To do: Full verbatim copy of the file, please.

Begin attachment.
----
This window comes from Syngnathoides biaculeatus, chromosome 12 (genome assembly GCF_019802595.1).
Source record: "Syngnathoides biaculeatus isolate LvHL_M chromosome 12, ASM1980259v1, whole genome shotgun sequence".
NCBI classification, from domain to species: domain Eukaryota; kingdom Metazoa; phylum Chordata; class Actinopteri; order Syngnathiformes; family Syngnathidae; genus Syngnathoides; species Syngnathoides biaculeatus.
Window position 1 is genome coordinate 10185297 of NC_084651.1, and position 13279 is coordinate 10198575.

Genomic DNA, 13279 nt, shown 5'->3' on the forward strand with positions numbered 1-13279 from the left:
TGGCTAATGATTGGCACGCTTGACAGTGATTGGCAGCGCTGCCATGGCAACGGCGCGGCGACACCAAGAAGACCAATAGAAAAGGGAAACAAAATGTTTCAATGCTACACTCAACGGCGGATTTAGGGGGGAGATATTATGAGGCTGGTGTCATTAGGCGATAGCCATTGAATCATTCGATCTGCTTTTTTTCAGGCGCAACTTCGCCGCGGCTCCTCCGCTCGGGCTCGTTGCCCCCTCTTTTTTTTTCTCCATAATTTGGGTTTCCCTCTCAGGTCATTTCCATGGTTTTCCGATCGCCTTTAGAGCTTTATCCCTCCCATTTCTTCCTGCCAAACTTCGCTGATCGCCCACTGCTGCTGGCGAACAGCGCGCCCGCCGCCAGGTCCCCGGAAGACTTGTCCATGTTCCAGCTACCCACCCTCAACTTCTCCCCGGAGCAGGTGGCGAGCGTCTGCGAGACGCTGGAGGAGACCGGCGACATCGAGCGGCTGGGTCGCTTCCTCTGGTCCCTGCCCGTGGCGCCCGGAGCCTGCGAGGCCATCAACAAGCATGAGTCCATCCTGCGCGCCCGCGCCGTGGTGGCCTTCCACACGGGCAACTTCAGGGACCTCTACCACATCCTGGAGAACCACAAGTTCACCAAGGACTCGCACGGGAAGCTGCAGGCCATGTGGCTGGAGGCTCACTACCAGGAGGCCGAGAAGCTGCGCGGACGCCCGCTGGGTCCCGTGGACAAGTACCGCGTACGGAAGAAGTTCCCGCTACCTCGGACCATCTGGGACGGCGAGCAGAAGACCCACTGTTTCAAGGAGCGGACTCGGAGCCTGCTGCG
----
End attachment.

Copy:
This window comes from Syngnathoides biaculeatus, chromosome 12 (genome assembly GCF_019802595.1).
Source record: "Syngnathoides biaculeatus isolate LvHL_M chromosome 12, ASM1980259v1, whole genome shotgun sequence".
NCBI classification, from domain to species: domain Eukaryota; kingdom Metazoa; phylum Chordata; class Actinopteri; order Syngnathiformes; family Syngnathidae; genus Syngnathoides; species Syngnathoides biaculeatus.
Window position 1 is genome coordinate 10185297 of NC_084651.1, and position 13279 is coordinate 10198575.

Genomic DNA, 13279 nt, shown 5'->3' on the forward strand with positions numbered 1-13279 from the left:
TGGCTAATGATTGGCACGCTTGACAGTGATTGGCAGCGCTGCCATGGCAACGGCGCGGCGACACCAAGAAGACCAATAGAAAAGGGAAACAAAATGTTTCAATGCTACACTCAACGGCGGATTTAGGGGGGAGATATTATGAGGCTGGTGTCATTAGGCGATAGCCATTGAATCATTCGATCTGCTTTTTTTCAGGCGCAACTTCGCCGCGGCTCCTCCGCTCGGGCTCGTTGCCCCCTCTTTTTTTTTCTCCATAATTTGGGTTTCCCTCTCAGGTCATTTCCATGGTTTTCCGATCGCCTTTAGAGCTTTATCCCTCCCATTTCTTCCTGCCAAACTTCGCTGATCGCCCACTGCTGCTGGCGAACAGCGCGCCCGCCGCCAGGTCCCCGGAAGACTTGTCCATGTTCCAGCTACCCACCCTCAACTTCTCCCCGGAGCAGGTGGCGAGCGTCTGCGAGACGCTGGAGGAGACCGGCGACATCGAGCGGCTGGGTCGCTTCCTCTGGTCCCTGCCCGTGGCGCCCGGAGCCTGCGAGGCCATCAACAAGCATGAGTCCATCCTGCGCGCCCGCGCCGTGGTGGCCTTCCACACGGGCAACTTCAGGGACCTCTACCACATCCTGGAGAACCACAAGTTCACCAAGGACTCGCACGGGAAGCTGCAGGCCATGTGGCTGGAGGCTCACTACCAGGAGGCCGAGAAGCTGCGCGGACGCCCGCTGGGTCCCGTGGACAAGTACCGCGTACGGAAGAAGTTCCCGCTACCTCGGACCATCTGGGACGGCGAGCAGAAGACCCACTGTTTCAAGGAGCGGACTCGGAGCCTGCTGCG